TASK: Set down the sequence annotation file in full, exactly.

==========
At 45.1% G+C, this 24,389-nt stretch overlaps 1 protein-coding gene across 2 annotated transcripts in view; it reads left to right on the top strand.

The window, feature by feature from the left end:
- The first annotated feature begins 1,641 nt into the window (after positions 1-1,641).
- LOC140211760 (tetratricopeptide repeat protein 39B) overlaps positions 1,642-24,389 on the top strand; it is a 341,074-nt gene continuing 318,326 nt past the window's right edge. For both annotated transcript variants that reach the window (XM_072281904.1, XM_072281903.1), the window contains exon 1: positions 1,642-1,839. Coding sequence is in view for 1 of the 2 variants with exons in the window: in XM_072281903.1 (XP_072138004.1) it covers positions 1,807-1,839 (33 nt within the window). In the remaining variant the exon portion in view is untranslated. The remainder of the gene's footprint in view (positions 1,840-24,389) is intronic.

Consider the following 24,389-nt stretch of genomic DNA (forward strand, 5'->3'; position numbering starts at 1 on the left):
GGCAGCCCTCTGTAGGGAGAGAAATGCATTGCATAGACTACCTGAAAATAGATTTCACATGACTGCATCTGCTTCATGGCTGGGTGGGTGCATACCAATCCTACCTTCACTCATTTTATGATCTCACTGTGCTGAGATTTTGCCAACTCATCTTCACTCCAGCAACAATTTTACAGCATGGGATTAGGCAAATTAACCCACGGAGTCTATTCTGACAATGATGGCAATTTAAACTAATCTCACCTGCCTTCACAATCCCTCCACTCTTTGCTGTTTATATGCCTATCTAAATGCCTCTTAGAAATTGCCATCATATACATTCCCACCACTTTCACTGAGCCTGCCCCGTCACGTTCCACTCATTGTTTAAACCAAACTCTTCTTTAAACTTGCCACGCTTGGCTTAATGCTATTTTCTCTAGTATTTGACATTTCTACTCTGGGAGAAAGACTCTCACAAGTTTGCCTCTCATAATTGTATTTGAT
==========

At 45.1% G+C, this 24,389-nt stretch overlaps 1 protein-coding gene across 2 annotated transcripts in view; it reads left to right on the top strand.

The window, feature by feature from the left end:
- The first annotated feature begins 1,641 nt into the window (after positions 1-1,641).
- LOC140211760 (tetratricopeptide repeat protein 39B) overlaps positions 1,642-24,389 on the top strand; it is a 341,074-nt gene continuing 318,326 nt past the window's right edge. For both annotated transcript variants that reach the window (XM_072281904.1, XM_072281903.1), the window contains exon 1: positions 1,642-1,839. Coding sequence is in view for 1 of the 2 variants with exons in the window: in XM_072281903.1 (XP_072138004.1) it covers positions 1,807-1,839 (33 nt within the window). In the remaining variant the exon portion in view is untranslated. The remainder of the gene's footprint in view (positions 1,840-24,389) is intronic.

Consider the following 24,389-nt stretch of genomic DNA (forward strand, 5'->3'; position numbering starts at 1 on the left):
GGCAGCCCTCTGTAGGGAGAGAAATGCATTGCATAGACTACCTGAAAATAGATTTCACATGACTGCATCTGCTTCATGGCTGGGTGGGTGCATACCAATCCTACCTTCACTCATTTTATGATCTCACTGTGCTGAGATTTTGCCAACTCATCTTCACTCCAGCAACAATTTTACAGCATGGGATTAGGCAAATTAACCCACGGAGTCTATTCTGACAATGATGGCAATTTAAACTAATCTCACCTGCCTTCACAATCCCTCCACTCTTTGCTGTTTATATGCCTATCTAAATGCCTCTTAGAAATTGCCATCATATACATTCCCACCACTTTCACTGAGCCTGCCCCGTCACGTTCCACTCATTGTTTAAACCAAACTCTTCTTTAAACTTGCCACGCTTGGCTTAATGCTATTTTCTCTAGTATTTGACATTTCTACTCTGGGAGAAAGACTCTCACAAGTTTGCCTCTCATAATTGTATTTGAT